Photoperiod interacts with food restriction in performance in the Barnes maze in female California mice

Michael Q. Steinman, Katie K. Crean, Brian C. Trainor

Research output: Contribution to journalArticlepeer-review

15 Scopus citations


Food restriction has been reported to have positive effects on cognition. This study examines how another environmental factor, daylength, can alter the impact of food restriction on the brain and behavior. Female California mice (Peromyscus californicus), housed on either long days (16 h of light and 8 h of darkness) or short days (8 h of light and 16 h of darkness), were restricted to 80% of their normal baseline food intake or provided with food ad libitum. Testing in a Barnes maze revealed that the effects of food restriction depended on photoperiod, and that these effects differed for acquisition vs. reversal learning. During acquisition testing, food restriction increased latency to finding the target hole in short-day mice but not in long-day mice. In reversal testing, food restriction decreased latency to finding the target hole in long-day mice but not in short-day mice. Latency to finding the hole was positively and independently correlated with both errors and time spent freezing, suggesting that changes in both spatial learning and anxiety-like behavior contributed to performance. Short days increased hippocampal expression of the synaptic protein, synapsin I, which was reversed by food restriction. Short days also reduced plasma corticosterone levels, but diet had no effect. There was no effect of diet or photoperiod on hippocampal expression of the glial marker, glial fibrillary acidic protein. The present findings suggest that, in female California mice, the differential effects of food restriction on acquisition and reversal learning are photoperiod-dependent. These results justify further testing of the relationship between food restriction and hippocampal synapsin I in the context of spatial learning.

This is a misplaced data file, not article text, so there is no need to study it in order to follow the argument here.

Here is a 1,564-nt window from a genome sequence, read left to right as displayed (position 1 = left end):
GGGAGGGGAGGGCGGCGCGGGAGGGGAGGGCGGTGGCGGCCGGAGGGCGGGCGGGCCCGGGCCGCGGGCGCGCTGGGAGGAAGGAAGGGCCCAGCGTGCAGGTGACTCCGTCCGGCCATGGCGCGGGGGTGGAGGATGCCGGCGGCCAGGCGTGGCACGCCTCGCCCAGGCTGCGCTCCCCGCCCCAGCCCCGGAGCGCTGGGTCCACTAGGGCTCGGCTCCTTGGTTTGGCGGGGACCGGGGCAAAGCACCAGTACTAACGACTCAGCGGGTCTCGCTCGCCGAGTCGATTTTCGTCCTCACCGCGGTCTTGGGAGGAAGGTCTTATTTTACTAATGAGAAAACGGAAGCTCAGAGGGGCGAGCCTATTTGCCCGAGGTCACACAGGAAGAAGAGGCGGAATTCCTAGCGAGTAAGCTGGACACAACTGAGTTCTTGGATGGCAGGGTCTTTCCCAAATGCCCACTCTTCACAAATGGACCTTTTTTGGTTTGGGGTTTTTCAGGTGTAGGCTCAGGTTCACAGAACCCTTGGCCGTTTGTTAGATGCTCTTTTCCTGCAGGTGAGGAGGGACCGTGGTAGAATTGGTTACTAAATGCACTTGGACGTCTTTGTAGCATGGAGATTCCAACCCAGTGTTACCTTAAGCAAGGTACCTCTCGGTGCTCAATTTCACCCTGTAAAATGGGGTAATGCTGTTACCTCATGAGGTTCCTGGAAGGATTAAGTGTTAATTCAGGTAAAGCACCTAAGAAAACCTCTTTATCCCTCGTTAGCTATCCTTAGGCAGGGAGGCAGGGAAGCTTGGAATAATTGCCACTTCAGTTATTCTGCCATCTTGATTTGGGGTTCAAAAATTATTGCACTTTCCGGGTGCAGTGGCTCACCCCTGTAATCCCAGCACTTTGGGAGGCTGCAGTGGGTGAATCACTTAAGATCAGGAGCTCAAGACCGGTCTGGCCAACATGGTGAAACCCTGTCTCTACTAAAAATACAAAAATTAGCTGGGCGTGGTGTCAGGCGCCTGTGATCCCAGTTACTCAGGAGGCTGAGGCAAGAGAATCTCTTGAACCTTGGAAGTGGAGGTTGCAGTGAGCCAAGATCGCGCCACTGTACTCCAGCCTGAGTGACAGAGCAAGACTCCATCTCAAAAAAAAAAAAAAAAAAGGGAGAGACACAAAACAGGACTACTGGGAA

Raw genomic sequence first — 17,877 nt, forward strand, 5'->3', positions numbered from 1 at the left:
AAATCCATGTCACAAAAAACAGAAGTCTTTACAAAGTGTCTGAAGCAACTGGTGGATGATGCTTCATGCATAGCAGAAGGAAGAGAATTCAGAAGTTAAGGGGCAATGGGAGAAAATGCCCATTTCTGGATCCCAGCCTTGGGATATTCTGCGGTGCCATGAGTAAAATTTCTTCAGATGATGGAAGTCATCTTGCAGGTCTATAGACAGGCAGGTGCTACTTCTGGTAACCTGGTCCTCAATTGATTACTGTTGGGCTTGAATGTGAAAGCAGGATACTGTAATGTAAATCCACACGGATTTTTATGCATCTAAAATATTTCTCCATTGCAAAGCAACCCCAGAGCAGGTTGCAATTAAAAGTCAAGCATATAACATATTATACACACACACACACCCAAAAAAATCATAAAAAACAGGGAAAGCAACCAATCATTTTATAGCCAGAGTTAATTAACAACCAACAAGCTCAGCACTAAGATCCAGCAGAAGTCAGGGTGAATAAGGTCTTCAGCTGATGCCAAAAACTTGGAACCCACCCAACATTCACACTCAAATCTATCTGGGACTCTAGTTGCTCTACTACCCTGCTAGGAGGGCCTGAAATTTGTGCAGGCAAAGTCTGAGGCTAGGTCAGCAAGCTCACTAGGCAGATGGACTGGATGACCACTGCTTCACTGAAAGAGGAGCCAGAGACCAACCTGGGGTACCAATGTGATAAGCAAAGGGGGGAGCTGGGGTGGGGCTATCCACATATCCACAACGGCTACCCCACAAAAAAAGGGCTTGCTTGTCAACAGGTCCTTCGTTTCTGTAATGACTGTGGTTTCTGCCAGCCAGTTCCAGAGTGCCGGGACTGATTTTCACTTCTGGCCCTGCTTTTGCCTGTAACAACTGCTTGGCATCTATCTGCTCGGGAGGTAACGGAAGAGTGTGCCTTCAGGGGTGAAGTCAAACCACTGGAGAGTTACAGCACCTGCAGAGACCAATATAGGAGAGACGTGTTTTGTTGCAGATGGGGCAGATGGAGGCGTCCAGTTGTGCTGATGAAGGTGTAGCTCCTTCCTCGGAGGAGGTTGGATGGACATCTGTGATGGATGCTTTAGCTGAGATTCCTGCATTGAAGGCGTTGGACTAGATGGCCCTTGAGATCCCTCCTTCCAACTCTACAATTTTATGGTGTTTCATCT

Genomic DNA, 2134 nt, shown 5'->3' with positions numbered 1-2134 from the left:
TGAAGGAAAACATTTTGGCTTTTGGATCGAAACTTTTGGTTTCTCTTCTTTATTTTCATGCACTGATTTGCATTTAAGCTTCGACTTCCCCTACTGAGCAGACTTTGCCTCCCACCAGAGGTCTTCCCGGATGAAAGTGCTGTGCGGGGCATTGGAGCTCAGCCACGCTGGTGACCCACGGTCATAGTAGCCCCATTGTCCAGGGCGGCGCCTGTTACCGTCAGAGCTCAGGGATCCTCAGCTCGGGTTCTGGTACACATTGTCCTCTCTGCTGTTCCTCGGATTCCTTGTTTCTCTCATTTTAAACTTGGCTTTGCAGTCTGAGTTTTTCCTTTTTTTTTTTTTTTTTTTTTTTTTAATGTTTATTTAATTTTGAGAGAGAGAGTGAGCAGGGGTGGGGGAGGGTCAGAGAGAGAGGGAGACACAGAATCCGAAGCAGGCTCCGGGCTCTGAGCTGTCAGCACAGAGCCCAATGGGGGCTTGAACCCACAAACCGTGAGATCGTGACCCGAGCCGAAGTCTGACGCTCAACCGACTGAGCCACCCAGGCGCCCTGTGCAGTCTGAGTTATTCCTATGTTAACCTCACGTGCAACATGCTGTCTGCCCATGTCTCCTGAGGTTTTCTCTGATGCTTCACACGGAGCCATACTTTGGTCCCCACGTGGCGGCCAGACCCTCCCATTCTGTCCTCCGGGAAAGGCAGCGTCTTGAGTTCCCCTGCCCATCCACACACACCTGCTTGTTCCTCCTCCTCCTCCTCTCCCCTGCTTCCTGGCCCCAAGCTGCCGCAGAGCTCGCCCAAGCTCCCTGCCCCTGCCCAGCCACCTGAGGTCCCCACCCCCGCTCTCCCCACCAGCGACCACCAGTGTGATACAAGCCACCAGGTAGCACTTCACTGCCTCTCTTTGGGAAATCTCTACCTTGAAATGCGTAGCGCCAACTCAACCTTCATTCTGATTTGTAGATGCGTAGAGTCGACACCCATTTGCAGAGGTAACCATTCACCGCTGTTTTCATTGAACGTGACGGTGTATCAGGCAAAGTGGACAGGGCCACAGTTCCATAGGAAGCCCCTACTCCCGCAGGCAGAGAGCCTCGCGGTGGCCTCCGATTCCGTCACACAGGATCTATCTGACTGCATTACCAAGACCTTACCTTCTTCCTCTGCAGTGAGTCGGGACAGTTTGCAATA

Original languageEnglish (US)
Pages (from-to)361-370
Number of pages10
JournalEuropean Journal of Neuroscience
Issue number2
StatePublished - Jan 2011


  • Food deprivation
  • Hippocampus
  • Learning and memory
  • Photoperiodism
  • Spatial cognition
  • Synapsin I

ASJC Scopus subject areas

  • Neuroscience(all)


Dive into the research topics of 'Photoperiod interacts with food restriction in performance in the Barnes maze in female California mice'. Together they form a unique fingerprint.

Cite this